Med City Beat is an independent news source covering government, business and culture in Rochester, Minnesota.

Est. 2014

Our Team

Sean Baker Editor

William Forsman Photographer

Bryan Lund Reporter

Meet the artist: 5 questions for local encaustic artist Beth Sievers

Meet the artist: 5 questions for local encaustic artist Beth Sievers

Beth Sievers is an encaustic artist. She has been working in the encaustic medium for the past five years. Encaustics originated with the ancient Egyptians. The medium is a mixture of beeswax and tree resin mixed with pigment, and it must be hot when applied to a stiff porous surface. Sievers has been selling her art at local festivals and also has her work on sale at Dwell Local.

1. So what is an encaustic medium is and how do you use it to create art?

Encaustic medium is a mixture of beeswax, colored pigment such as oil based paints or powdered pigments, and damar, a tree resin. The tree resin is what makes the mixture durable after it sets. Each layer of encaustic medium is fused together using a heat gun. It takes about 6 months for a piece to fully cure. At that point, it won't melt until it's exposed to temperatures above 150 degrees. During application, the encaustic medium is heated to about 200 degrees and applied as a hot liquid on a stiff, porous surface, like wood. It cools quickly which allows for texturing and layering. Encaustic medium gives the artist the ability to create collages and transfers as well as intricate encaustic paintings.  

2. What or who inspires your work?

The art of encaustic painting is inspired by the ancient Greeks. The ancient Greeks applied wax and tree resin to their wooden ships to waterproof them. Later, they added pigment to the mixture to decorate their vessels. I like the fact that this art form has such a functional origin. While this history inspires me, I am also inspired when I see or hear other artists' creations. Seeing others' creativity in action gets me excited and inspired to create my own art. Flowers, plants, and trees in my garden are also sources of inspiration.


3. If money was no object and you could create a large public art piece what would it be?

The encaustic medium can adhere well to wood, and it is extremely durable and waterproof as evidenced by the ancient Greek ship-building application. Based on these qualities, I've always thought that it would be interesting to create an encaustic painting on a grove of trees. Then, as the trees grew and the art is exposed to the elements, it would change over time. The beauty of the piece would be perpetually evolving and look different with the passing years and changing seasons.

4. What does your work space look like?

My husband built an art area in our basement, so we have old kitchen cabinets for storage and a long counter top work space that is well lighted. I have three electric griddles that hold small metal dishes of the different colors of encaustic medium. My work space also stores several unpainted wood panels, some with bark, some framed. Various sizes of animal hair brushes are also on my workspace. Animal hair brushes are important since plastic bristles can melt when exposed to the hot encaustic medium. I have an iron and stylus that I can use for small details. I also have supplies ready to take outside when I want to apply shellac over the encaustic medium that I then burn with a small torch. The torch lights the shellac on fire so that the lit shellac moves over the warmed surface of the encaustic medium to make interesting designs.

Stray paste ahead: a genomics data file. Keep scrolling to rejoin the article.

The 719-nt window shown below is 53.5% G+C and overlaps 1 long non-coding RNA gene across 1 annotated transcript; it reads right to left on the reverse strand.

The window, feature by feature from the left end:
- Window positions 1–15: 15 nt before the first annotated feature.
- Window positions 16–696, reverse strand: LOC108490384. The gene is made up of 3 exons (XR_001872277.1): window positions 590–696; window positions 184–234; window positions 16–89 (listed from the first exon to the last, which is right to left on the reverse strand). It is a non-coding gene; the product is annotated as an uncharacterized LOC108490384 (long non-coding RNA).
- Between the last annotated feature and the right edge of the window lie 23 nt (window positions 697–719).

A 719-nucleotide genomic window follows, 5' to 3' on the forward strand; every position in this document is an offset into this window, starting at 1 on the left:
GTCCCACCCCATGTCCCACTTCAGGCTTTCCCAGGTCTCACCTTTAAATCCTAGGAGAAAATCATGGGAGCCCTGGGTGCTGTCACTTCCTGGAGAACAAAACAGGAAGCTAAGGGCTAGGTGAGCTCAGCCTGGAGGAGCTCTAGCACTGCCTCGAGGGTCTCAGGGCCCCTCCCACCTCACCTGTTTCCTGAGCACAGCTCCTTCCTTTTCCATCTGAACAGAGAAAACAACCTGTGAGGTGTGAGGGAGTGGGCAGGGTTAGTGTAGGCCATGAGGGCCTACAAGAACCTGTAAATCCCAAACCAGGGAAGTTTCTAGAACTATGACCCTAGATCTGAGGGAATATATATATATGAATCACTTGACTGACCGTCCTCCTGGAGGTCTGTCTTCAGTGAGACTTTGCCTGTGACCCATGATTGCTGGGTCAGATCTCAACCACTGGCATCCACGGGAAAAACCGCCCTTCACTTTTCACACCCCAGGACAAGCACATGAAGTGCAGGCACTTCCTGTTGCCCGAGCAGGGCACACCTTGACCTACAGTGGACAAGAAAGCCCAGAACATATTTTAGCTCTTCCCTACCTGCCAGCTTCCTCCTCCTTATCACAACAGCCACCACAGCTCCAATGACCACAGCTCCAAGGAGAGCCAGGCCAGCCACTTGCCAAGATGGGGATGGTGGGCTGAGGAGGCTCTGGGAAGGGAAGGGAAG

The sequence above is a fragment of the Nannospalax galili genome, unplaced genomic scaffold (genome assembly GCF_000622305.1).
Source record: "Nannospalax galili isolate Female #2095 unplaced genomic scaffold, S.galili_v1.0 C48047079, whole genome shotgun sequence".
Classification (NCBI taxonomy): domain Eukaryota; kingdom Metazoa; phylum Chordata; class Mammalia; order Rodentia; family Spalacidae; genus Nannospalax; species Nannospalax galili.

5. Why is art important to you?

Art is important because it allows me to express my creativity and to encourage flexibility in my imagination. It provides me the opportunity to meet interesting people at a variety of venues and helps me integrate within my community. My day job is in healthcare where I am concerned about others' welfare, but creating art is something that I do for myself to rejuvenate my spirit. I find art to be a soothing and healing experience that helps me solidify my identity. My art is an intensely personal yet public form of expression.

What is CSA?

Over the last 20 years, Community Supported Agriculture (CSA) has become a popular way for consumers to buy seasonal food directly from local farms. With the same buy-local spirit in mind, Community Supported Art is a similar endeavor to support local art, artists and collectors. 
Our local CSA program is modeled on Community Supported Art project created by Springboard for the Arts and in Minnesota.

How CSA works

A one year subscription or "share" includes 4 crates. Each crate will be distributed at quarterly pick up events (locations tbt). Each crate is centered around local artists' work, with additional creative/local items to enhance the experience.

Stay tuned for the 2016-17 season of CSA to purchase a share.

About Cassandra Buck: Cassandra is a middle school art teacher, as well as a full-time artist. She is involved with the local art community and is an advocate for women in the arts. She is also the creator of the city's first contemporary artist collective, Gallery 24. Cassandra lives in Rochester with her husband and daughter.

Featured content:

(Cover graphic courtesy artist)

Five things to know about this weekend's Med City Marathon events

Five things to know about this weekend's Med City Marathon events

Winners of the Med City Beat's 2016 Rochester's Finest competition

Winners of the Med City Beat's 2016 Rochester's Finest competition